(WXYZ) — The University of Michigan announced its 2021 winter semester plans, which will include more remote courses and fewer undergraduates living on campus.
The new plan includes a provision that undergraduate students who don’t need to live on campus should remain at their permanent residences for the semester to reduce density in U-M residence halls.
It also includes mandatory weekly COVID-19 testing for undergraduate students living, learning, working or doing research in person on the Ann Arbor campus, major increases in asymptomatic testing for all members of the campus community and new measures to support mental health and well-being.
President Mark Schlissel says the plan reflects widespread requests from students and instructors for more testing and an opportunity to continue to advance their academic goals as effectively and safely as possible.
“We have engaged broadly across the campus to gather input from faculty, staff and students,” Schlissel said in a press release. “Our plan for the winter term reflects the best of what we learned and what we’ve heard that you hope to achieve going forward.”
Instructors will be able to use the format they believe is most appropriate. There will be fewer hybrid classes that are partially online and partially in person based on feedback from instructors about the difficulty in teaching them, the university said.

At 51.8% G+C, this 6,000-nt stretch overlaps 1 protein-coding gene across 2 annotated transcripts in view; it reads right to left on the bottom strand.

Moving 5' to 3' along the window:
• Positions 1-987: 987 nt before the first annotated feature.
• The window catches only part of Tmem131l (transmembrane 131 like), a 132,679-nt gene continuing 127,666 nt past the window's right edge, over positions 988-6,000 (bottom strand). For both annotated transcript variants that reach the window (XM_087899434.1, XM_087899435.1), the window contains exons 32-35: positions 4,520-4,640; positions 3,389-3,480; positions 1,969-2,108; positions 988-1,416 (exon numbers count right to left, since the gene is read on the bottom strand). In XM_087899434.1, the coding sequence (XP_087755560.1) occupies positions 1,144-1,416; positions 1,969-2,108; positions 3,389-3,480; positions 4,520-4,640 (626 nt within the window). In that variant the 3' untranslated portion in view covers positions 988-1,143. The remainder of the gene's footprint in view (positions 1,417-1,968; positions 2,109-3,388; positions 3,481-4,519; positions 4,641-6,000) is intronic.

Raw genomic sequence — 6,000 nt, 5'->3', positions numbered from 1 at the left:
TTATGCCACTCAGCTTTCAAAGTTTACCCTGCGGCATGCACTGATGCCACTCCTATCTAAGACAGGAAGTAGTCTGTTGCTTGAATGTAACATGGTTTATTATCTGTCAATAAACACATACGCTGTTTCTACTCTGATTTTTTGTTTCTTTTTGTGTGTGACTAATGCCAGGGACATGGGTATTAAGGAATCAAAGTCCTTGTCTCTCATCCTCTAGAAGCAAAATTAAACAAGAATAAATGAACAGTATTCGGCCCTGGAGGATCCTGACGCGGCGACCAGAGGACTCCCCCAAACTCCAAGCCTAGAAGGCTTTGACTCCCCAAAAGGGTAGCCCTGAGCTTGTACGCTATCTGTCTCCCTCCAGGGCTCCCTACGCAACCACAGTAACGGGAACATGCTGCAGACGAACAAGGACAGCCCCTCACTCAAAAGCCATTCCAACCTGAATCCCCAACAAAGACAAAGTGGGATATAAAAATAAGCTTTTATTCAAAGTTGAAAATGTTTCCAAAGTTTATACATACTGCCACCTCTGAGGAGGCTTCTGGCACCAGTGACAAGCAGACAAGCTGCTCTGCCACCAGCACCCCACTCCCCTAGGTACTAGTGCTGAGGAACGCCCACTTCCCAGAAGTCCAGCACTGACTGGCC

No instructor will be required to teach in-person if they would prefer not to.
The university will implement a mandatory weekly testing program for undergraduates who live on campus or attend in-person classes or activities, perform research, use facilities such as libraries, unions or Recreational Sports, or work on campus.
Weekly asymptomatic testing will be available for all graduate, professional and undergraduate students who are not otherwise covered by a mandatory program, as well as staff and faculty working or teaching on campus.
All U-M Housing contracts for undergraduate residents will be canceled for the winter semester.
“We know that asking students to leave their residence halls in the middle of the year is disappointing and disruptive, and we apologize for that,” said Martino Harmon, vice president for student life. “The community created within a residence hall is an important part of the college experience, but safety has to come first.”
Undergraduates who need to remain on campus for the winter term can request housing based on certain need-based criteria, such as health, wellness or safety concerns, financial need, specific academic need, status as international students or U-M Housing ResStaff student employees, or other extraordinary, extenuating circumstances.
Undergraduate housing will be assigned one person per room.
Students returning to campus in the winter will encounter a strict, no-tolerance approach to enforcing COVID-19-related policies.
Depending on the violation, penalties will include automatic probation, University Housing contract termination and removing university recognition for student organizations hosting or participating in social gatherings.
The university will also add two mid-week, one-day "well-being breaks" without any scheduled academic activities on Feb. 24 and March 23.
U-M staff members working from home will continue to do so throughout the winter semester.
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